Aurora and Emma are mother and daughter who march to different drummers. Beginning with Emma's marriage, Aurora shows how difficult and loving she can be. The movie covers several years of ... See full summary »
James L. Brooks
Matt Hobbs is a talented but unsuccessful actor. When estranged (and strange) ex-wife Beth dumps their daughter Jeannie on Matt, father and daughter have a lot of adjusting to do. His ... See full summary »
Continuing the story of Aurora Greenway in her latter years. After the death of her daughter, Aurora struggled to keep her family together, but has one grandson in jail, a rebellious ... See full summary »
James is a new speech teacher at a school for the deaf. He falls for Sarah, a pupil who decided to stay on at the school rather than venture into the big bad world. She shuns him at first, ... See full summary »
An autobiographical look at the breakup of Ephron's marriage to Carl "All the President's Men" Bernstein that was also a best-selling novel. The Ephron character, Rachel is a food writer at... See full summary »
Basket-case network news producer Jane Craig falls for new reporter Tom Grunnick, a pretty boy who represents the trend towards entertainment news she despises. Aaron Altman, a talented but plain correspondent, carries an unrequited torch for Jane. Sparks fly between the three as the network prepares for big changes, and both the news and Jane must decide between style and substance. Written by
Scott Renshaw <firstname.lastname@example.org>
Early in the film, Aaron (Albert Brooks) is told a man is waiting for him downstairs for an interview. Tom, (William Hurt), asks if he can come along. There were scenes filmed that showed the interview. The man they interviewed went on to inspire Tom to be a better reporter. Those scenes were cut from the final film. See more »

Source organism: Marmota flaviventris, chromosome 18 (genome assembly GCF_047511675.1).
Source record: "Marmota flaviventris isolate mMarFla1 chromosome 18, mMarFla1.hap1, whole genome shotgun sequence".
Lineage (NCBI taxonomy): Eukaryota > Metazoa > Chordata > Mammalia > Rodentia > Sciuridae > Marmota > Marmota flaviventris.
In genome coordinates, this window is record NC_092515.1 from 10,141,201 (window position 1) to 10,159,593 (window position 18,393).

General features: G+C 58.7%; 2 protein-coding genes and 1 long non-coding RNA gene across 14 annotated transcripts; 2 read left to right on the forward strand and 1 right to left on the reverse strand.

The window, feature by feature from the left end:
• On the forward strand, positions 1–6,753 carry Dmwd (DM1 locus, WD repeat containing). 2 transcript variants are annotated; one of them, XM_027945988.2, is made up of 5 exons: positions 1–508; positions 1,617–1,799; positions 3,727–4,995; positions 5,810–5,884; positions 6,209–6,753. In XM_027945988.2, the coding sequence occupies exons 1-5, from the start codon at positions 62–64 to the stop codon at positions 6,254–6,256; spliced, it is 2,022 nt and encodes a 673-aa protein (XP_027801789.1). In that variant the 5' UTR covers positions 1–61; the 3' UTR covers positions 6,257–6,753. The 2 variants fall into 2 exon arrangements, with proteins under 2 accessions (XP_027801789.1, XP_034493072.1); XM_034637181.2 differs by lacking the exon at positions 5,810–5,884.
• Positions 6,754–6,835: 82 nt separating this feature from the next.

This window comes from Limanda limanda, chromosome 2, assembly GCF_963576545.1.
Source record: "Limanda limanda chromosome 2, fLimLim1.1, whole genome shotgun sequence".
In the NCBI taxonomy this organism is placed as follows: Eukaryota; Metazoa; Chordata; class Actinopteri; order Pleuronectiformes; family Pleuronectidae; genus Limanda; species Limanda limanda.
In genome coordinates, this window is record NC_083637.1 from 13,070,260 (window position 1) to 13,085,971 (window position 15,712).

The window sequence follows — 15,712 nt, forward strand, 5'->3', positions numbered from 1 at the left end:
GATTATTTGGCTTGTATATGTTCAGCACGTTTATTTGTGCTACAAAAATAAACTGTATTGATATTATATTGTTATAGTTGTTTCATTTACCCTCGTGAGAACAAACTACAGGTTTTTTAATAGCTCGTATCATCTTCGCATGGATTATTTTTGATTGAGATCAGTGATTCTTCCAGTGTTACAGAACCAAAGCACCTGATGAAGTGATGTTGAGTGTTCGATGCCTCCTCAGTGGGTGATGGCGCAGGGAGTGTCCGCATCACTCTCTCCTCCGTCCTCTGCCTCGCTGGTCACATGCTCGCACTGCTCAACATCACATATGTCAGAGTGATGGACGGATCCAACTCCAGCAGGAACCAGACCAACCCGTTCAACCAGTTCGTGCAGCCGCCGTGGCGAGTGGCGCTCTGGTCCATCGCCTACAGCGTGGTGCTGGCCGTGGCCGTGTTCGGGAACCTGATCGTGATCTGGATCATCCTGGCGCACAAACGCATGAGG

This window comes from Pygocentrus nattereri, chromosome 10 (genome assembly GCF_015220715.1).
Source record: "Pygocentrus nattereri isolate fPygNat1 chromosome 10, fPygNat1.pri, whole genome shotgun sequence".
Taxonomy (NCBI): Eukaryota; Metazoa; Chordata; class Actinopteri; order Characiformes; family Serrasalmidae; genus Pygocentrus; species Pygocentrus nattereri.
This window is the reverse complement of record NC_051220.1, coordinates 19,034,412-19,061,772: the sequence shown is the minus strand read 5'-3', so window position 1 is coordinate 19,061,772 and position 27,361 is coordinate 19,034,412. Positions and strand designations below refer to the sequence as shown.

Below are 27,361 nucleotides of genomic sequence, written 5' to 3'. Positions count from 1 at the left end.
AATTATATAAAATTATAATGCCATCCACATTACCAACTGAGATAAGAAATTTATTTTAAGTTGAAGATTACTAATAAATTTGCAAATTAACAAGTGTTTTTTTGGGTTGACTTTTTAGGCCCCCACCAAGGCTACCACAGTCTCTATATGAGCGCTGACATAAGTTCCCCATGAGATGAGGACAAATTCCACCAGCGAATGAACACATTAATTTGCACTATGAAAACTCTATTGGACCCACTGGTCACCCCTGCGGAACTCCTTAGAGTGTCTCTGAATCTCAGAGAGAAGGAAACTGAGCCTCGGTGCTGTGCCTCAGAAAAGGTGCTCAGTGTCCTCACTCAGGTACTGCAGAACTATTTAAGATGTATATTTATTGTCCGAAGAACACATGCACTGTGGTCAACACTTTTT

Tom's jacket collar in the airport scene when Jane and Tom argue. See more »
Essential viewing for anyone who watches TV news as it may help to become a little more sceptical, or even cynical. On a personal note I recall taking a course some years ago about being interviewed for TV - what to do, what not to do. The course instructors impressed on us that TV news was a "branch of show-biz". That depressing view, which is probably even more valid today than when it was made, is reinforced by this film. Never mind journalistic integrity, what counts is the ability to look good and smile nicely. And make sure you don't sweat on camera.
The interactions between the three main characters form the centre-piece, each with his or her own ambitions, capabilities and beliefs. Brooks takes these differences and sets them into the volatile setting of a TV news studio, and adds more than a pinch of love interest to the mixture. The result is a complex, if somewhat overlong, portrayal of how we compromise every day in order to meet our ambitions and take others with us. It is always entertaining, although the final scene was, perhaps, unnecessary given everything that had gone before.
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